Domestic steel producers in India are set to achieve a significant milestone in reducing their carbon footprint, according to a report by credit rating agency Crisil. The report, released on March 26, predicts that these companies will meet the current global average for carbon emissions in steel production by 2030.
This goal translates to achieving emissions below 2 tonnes of carbon dioxide per tonne of crude steel (tCO2/tcs). As of the last fiscal year, Indian steelmakers had already reduced emissions to 2.35 tCO2/tcs, down from over 3 tCO2/tcs in 2005. This represents a 65% reduction towards their targeted goal.
Lowering emissions offers several advantages for steel producers. It will enhance their environmental credentials and also open doors to new funding avenues. Crisil highlights the potential for access to “sustainable finance” with lower interest rates and longer loan terms, given the improved ESG profile. This is particularly important considering the expected annual capital expenditure of Rs 55,000-60,000 crore (US$ 6.8 – 7.4 billion) between 2024 and 2027.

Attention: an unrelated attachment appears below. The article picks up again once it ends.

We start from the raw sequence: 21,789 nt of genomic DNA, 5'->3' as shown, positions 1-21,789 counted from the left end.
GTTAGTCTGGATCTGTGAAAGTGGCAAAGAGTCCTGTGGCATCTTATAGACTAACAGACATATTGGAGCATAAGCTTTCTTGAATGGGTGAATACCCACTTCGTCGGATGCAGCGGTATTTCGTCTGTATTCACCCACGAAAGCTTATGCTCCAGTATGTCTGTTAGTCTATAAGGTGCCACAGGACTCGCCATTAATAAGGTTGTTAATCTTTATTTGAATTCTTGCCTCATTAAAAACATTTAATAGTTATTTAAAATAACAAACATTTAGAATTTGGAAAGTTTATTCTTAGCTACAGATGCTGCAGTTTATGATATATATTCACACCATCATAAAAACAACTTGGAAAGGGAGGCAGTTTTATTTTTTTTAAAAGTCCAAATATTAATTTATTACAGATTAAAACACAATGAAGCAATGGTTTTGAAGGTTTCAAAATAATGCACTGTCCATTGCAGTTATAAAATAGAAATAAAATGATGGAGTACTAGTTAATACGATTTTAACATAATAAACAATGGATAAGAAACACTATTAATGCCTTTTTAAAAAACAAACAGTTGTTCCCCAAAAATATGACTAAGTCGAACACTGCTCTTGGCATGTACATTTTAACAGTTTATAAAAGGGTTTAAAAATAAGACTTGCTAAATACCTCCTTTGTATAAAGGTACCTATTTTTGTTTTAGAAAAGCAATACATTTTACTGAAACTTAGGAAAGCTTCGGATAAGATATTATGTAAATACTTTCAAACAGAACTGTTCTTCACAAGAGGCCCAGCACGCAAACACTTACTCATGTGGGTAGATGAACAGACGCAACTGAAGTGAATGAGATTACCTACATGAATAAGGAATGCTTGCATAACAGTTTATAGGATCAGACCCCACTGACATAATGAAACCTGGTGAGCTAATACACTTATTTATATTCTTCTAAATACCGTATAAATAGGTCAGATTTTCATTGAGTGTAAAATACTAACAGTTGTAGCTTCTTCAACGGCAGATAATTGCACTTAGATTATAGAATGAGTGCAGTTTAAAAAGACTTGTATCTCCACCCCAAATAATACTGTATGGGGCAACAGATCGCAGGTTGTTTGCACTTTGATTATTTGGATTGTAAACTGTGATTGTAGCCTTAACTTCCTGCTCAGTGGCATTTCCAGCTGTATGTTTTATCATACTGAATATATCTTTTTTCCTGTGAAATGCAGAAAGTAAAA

According to Crisil, reduced carbon emissions will improve the competitiveness of Indian steel in the export market. As global environmental concerns escalate, adhering to international emission standards becomes crucial for remaining competitive.
However, achieving the 2030 target will require a more aggressive annual reduction rate of 2.3%. This can be achieved by increasing the use of renewable energy sources, expanding scrap-based electric arc furnace (EAF) capacity, and adopting carbon capture technologies, the report said.

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